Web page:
There are very few risks with Hyperbaric Oxygen Therapy. The most common in both humans and veterinary patients is “barotrauma” or pressure-related pain in the ears and sinuses. Much like a scuba diver who goes up or down slowly to avoid sudden changes in pressure, the pressure inside the chamber is raised or lowered gradually while observing the patient for any signs of discomfort (head-shaking, pawing at ears). If this happens, the pressure is lowered slightly or held steady until the patient is able to continue. Dogs and cats clear their ears/sinuses by yawning - the same as people. Another risk, “confinement anxiety”, can occur in some patients but is rarely severe enough to prevent treatment. Dogs that are kennel or crate trained treat the chamber like a big round kennel and have no difficulty adjusting. Dogs that are extremely nervous in crates, cages, or kennels may require some desensitization training prior to treatment. All patients are assessed prior to treatment and monitored continually while in the chamber for any signs of stress. Patients typically do not require any form of medication or sedation; however if necessary, this would be provided in consultation with the owner and the veterinarian in charge. In rare circumstances, patients must be removed from the chamber due to anxiety or stress. Less frequent risks are “oxygen seizures” which occur in approximately 1 in 10,000 patients. This condition is fully reversible when therapy is discontinued. Finally, patients with advanced heart disease must be treated with caution and guidance, as worsening of congestive heart failure has been reported. The only absolute contraindications to hyperbaric oxygen therapy are pneumothorax (air trapped between the lungs and rib cage), certain chemotherapy agents, and severe congestive heart failure as mentioned above. Any questions or concerns regarding medications and risks should be discussed prior to treatment.
Hyperbaric oxygen therapy in animals is most useful for treatment of non-healing wounds, complicated or infected wounds, burns, decubital ulcers (bed sores), deep tissue infections, osteomyelitis (bone infections), and post-surgical recovery. Other indications in human and veterinary medicine include:
Most conditions with swelling, inflammation, hypoxia (low oxygen), and infection can benefit from adding hyperbaric oxygen therapy to already established protocols. However, hyperbaric oxygen is not a replacement for other treatments. But it may improve the speed and outcome of those treatments.
Yes. Hyperbaric Oxygen is not a new therapy and is backed with a large body of knowledge, research, and case outcomes. There are medical journals and research societies dedicated to the study and advancement of HBOT. The earliest consistently successful uses of hyperbaric oxygen was for decompression illness in Navy divers. As early as 1960’s, hyperbaric oxygen became standard of care for carbon monoxide poisoning, followed by burns, complicated wounds, and bone infections. The strongest evidence in veterinary medicine is for improved wound healing, overcoming difficult to manage infections, vascular compromise, and soft tissue injury. Neurologic injury is also being studied extensively in human and veterinary medicine with evidence provided primarily by case outcome reports.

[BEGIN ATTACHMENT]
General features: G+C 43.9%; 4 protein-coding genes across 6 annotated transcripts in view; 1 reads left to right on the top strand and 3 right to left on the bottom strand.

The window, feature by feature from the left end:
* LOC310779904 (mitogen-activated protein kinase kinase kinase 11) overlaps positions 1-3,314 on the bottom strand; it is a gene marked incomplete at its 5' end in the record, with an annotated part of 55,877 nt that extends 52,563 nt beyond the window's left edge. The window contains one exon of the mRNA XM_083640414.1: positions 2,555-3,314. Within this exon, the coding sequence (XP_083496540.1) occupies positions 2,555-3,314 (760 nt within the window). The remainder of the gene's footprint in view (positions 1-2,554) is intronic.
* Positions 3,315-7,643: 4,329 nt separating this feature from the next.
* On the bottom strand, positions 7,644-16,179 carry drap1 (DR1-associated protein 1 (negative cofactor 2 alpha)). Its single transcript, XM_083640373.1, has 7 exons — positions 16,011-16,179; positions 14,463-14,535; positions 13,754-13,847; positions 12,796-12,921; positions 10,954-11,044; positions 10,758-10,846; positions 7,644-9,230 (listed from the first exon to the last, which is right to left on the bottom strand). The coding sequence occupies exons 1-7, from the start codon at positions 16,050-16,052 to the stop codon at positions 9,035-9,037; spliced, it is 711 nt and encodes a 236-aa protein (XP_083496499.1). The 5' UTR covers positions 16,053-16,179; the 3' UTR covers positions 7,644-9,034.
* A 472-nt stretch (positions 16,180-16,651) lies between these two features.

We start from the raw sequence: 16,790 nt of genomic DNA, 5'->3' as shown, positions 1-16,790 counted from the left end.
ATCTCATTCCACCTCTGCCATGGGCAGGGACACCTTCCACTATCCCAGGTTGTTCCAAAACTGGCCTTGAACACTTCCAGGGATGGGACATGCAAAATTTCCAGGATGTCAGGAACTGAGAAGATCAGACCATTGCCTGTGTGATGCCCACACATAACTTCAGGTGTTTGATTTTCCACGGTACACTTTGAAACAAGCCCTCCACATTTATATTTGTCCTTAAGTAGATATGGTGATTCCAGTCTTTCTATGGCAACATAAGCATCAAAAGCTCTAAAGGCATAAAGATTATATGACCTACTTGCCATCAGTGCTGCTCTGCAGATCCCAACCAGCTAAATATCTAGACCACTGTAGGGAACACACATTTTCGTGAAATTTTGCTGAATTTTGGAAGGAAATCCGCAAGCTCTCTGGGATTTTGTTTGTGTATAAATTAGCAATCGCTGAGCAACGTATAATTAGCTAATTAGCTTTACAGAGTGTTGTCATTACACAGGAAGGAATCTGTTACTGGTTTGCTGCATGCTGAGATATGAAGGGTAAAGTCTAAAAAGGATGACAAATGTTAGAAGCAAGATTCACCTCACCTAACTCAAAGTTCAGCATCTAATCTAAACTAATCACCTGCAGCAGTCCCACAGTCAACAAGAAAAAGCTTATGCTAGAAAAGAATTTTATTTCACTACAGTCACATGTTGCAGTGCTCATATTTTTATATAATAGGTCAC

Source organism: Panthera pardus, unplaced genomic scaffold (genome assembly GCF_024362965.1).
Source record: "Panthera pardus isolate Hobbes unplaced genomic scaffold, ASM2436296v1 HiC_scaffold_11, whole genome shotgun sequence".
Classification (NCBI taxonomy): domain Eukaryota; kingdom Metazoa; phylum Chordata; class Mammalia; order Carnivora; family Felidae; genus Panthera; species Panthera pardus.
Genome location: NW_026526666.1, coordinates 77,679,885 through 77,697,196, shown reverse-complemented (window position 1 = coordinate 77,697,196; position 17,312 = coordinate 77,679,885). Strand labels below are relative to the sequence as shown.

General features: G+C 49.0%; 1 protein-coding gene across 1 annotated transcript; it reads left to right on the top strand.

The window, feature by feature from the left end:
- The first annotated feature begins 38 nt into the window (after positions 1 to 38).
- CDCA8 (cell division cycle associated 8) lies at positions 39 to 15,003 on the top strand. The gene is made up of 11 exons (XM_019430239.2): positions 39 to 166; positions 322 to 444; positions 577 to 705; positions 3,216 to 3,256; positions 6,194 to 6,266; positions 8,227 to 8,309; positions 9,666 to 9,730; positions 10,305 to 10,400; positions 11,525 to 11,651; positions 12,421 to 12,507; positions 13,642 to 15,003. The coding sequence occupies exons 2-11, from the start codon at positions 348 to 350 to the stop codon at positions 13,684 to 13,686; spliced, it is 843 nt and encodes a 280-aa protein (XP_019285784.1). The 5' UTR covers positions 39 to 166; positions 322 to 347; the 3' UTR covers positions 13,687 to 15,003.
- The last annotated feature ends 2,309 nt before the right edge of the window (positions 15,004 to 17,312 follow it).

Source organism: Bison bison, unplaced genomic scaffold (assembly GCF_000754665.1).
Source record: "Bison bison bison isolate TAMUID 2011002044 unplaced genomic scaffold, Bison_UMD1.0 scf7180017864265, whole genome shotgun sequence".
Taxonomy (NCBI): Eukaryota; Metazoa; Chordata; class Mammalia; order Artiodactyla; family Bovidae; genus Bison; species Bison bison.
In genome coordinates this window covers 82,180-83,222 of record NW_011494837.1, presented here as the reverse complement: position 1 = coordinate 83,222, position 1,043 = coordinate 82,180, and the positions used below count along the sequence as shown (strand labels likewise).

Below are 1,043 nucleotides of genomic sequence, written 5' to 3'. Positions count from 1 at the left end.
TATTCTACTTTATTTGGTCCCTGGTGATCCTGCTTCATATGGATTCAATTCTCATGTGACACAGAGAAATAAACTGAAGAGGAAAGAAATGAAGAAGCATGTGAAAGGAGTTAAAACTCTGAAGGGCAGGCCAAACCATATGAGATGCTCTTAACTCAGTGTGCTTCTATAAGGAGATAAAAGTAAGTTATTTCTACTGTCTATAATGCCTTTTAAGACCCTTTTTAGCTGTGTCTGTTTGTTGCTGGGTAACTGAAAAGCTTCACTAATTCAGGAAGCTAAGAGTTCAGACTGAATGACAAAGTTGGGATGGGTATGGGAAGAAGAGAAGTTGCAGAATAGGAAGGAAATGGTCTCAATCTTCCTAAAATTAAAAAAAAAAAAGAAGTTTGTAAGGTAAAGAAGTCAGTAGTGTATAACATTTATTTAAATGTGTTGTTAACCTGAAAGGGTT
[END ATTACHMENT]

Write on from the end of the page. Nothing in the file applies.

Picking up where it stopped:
Every patient is different. The most common observation is deep sleep after treatment, either from relief of pain or deep relaxation. Some older dogs act like their younger selves and want to bound and play. This is seen most often in dogs with significant osteoarthritis and joint disease, presumably due to the anti-inflammatory benefit. Duration of affect is variable. Additionally, many dogs are thirstier immediately after treatment but not much longer.
Owners should be provided with a checklist of do’s and don’t’s prior to treatment. This list is reviewed each visit no matter how many treatments the patient has received. The most important consideration is to avoid anything that could cause static or spark. Remove all external metal (collars, harness, e-collars with snaps, etc.). Internal metal implants such as orthopedic plates or pins are not a problem. No blankets or toys are allowed in the chamber. Synthetic bandage materials such as VetWrap should be avoided. If a patient has a catheter or other bandage material it should be made of natural, inert material such as cotton. Patients should not have any oily ointments on their skin or ears. These can be rinsed prior to treatment and then re-applied afterwards. No nail polish on their pedicure. Verify all medications to be given prior to treatment day, as some medications, such as opioid analgesic pain relievers or patches, must be discontinued for a short time period prior to treatment. Your veterinary team will perform a physical examination and review their own checklists prior to treatment to ensure every patient is safe, well-protected, and cared for before and after therapy.